So you have a state after a fatty meal where you are inducing flow changes and inflammation and increasing lipids!!!! Meanwhile, sugar does not create any of these issues. Sørensen, L. B., et al. (2005). "Effect of sucrose on inflammatory markers in overweight humans." Am J Clin Nutr 82(2): 421-427.

There has never been an animal model of atherosclerosis created with feeding carbs but many with feeding saturated fat. Population studies from EPIC, to ADVENTIST, to FRamingham, to so many others show definite relationship between high saturated fat and heart disease.

Chew on this. The National Geographic Blue Zone study found places where people had exceptional longevity. None of these places eat a high fat diet. They eat MAINLY CARBS. The Okinawans live long healthy lives eating yams and rice. If carbs ae so bad why are they so healthy. You may say processed carbs are different and they are in that they lack fiber. Otherwise though, sugar is sugar.

There are NO long living high fat consuming people. None. Please do not say the Inuits. They live to 50 at best and actually do have heart disease. GJ, f. and V. B (2014). for the origins of the Eskimos and heart disease, facts or wishful thinking? A review. Canadian Journal of Cardiology.
Of course people love to say the Masaii don't have heart disease. That is because they die at 45-50 before their 1 st heart attack, but autopsy studies show they do have atherosclerosis.

The bashing of sugar is backed by this belief that sugar causes insulin to rise and insulin is the real problem, so we should eat steak instead of bananas. Problem is that insulin rises higher after a steak than it does after a banana. A fatal flaw to the argument. Holt, S. H., et al. (1997). "An insulin index of foods: the insulin demand generated by 1000-kJ portions of common foods." Am J Clin Nutr 66(5): 1264-1276.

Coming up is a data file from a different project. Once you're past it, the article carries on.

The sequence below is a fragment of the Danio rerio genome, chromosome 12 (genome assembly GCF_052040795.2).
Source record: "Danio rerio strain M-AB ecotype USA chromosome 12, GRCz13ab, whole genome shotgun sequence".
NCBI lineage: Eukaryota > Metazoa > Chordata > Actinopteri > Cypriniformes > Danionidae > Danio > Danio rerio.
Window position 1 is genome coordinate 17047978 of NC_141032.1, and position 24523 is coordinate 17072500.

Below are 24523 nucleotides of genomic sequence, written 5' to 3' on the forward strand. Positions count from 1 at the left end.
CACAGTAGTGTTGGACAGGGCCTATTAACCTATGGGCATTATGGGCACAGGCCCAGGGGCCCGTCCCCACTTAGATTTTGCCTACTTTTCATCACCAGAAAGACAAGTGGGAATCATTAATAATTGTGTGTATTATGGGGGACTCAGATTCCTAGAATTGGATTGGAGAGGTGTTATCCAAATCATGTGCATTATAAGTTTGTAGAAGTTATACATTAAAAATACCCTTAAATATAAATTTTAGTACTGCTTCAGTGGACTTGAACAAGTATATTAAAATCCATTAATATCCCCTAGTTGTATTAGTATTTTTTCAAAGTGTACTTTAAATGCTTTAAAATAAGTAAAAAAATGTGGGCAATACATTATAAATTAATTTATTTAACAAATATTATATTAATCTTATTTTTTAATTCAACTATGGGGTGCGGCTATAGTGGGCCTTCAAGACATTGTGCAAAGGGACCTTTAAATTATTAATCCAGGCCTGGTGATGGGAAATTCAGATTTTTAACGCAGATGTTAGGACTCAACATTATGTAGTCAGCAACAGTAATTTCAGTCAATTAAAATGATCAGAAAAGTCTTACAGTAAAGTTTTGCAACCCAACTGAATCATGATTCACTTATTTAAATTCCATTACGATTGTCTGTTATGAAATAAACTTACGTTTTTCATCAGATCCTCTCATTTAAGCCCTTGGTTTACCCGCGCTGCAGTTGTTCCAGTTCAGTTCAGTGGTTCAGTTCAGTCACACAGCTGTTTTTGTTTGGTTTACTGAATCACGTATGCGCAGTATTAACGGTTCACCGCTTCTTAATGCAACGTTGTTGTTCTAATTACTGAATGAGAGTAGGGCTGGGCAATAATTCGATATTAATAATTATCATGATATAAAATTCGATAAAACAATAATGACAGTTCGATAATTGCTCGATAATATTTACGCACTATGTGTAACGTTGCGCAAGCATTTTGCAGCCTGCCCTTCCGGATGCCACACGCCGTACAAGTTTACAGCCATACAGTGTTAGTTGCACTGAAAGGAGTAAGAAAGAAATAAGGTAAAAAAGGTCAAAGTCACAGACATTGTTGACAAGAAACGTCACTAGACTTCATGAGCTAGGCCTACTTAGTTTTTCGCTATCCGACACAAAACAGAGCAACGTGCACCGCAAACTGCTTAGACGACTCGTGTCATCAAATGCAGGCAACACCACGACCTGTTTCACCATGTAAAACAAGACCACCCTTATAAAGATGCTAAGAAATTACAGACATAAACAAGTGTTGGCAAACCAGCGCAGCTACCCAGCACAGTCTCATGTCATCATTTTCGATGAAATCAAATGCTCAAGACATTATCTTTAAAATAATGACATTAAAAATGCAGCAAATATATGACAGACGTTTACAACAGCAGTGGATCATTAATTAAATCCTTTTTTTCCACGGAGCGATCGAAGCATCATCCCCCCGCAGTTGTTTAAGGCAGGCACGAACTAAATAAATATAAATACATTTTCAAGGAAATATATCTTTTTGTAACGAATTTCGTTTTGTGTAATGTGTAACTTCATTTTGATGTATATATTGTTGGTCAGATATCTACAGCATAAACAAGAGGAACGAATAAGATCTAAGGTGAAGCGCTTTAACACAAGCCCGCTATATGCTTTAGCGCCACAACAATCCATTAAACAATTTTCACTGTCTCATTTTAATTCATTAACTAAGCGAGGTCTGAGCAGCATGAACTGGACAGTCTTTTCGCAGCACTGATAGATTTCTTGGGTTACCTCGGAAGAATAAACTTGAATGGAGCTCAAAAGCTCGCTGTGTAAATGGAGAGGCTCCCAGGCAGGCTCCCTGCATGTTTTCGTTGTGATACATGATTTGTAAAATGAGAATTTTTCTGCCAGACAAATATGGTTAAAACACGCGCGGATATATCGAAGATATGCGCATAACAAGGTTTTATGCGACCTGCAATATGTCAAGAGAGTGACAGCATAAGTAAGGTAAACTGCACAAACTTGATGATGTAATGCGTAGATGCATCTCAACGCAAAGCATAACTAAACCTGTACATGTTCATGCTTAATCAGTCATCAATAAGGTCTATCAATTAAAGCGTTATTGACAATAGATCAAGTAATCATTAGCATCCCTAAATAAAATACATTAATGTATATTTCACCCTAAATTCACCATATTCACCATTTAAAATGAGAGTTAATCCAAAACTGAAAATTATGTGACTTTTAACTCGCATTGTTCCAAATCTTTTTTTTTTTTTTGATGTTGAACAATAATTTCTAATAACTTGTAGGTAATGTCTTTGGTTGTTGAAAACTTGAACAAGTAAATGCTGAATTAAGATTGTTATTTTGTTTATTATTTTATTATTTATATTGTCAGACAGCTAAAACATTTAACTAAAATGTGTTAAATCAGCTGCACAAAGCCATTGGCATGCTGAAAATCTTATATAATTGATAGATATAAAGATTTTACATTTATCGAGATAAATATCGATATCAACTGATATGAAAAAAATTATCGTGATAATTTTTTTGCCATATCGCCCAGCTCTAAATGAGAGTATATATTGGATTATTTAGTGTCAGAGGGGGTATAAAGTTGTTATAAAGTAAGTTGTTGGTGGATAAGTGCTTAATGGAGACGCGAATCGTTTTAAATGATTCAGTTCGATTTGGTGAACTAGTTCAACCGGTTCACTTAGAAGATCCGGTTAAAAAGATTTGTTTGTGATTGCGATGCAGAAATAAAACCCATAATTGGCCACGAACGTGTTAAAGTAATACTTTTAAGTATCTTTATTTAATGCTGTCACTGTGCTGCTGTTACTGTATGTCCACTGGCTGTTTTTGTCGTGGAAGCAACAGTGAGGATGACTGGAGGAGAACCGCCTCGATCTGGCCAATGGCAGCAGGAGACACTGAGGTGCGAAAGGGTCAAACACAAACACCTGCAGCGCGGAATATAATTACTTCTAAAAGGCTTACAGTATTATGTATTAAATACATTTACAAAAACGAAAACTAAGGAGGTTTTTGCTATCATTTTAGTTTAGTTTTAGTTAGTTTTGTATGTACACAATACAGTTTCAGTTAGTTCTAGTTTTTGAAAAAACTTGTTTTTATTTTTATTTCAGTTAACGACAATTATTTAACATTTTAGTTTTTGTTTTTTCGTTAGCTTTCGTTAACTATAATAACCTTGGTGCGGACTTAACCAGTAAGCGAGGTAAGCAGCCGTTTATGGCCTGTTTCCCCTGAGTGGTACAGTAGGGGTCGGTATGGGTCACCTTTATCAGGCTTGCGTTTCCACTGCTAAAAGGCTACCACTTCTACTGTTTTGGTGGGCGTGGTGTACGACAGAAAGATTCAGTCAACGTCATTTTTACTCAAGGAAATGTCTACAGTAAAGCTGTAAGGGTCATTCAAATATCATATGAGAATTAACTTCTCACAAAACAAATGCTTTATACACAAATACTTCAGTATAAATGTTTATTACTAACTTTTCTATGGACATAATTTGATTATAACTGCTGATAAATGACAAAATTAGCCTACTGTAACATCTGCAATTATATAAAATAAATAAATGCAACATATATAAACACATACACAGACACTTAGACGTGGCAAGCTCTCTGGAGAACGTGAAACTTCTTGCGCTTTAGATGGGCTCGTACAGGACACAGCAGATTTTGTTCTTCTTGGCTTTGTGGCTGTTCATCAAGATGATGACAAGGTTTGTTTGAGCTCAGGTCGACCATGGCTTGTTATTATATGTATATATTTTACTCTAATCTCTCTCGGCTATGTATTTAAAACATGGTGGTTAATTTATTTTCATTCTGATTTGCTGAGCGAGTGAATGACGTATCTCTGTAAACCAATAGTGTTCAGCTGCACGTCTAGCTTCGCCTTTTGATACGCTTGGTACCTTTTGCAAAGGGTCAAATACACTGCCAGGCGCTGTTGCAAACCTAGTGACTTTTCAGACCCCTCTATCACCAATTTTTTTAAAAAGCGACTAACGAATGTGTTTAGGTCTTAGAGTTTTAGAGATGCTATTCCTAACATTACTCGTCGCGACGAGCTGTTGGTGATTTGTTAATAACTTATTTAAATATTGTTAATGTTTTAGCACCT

The fact is it is not as simple as fat or sugar. It is really a combination. You don't usually just eat plain sugar. A doughnut has more calories from fat than sugar. Most sugars are combined with fat, so the insulin release cause the fat to be stored. Eat a banana and there is sugar but no fat to react to the insulin.

The other absolute thing you have to understand is that active interventions aimed at reducing fat have actually reduced heart disease. THERE ARE NO STUDIES THAT SHOW INCREASING SATURATED FAT DECREASES HEART DISEASE. NONE!!! It is absolutely preposterous. Ornish showed that you can absolutely reverse heart disease with a low saturated fat diet. The North Karelia project showed that an organized government program to reduce saturated aft and cholesterol can work extremely well. Ornish, D., et al. (1998). "Intensive lifestyle changes for reversal of coronary heart disease." JAMA 280(23): 2001-2007.

I sit across from patients everyday review their diet logs. I operate on them and see their insides. I cut open vessels and clear out cholesterol plaques. You can choose to believe a blogger or a journalist or you can trust in science that has been around for a long time. You choose."

Competing interests: No competing interests

31 May 2014
Colin Walsh
Cardiff, Wales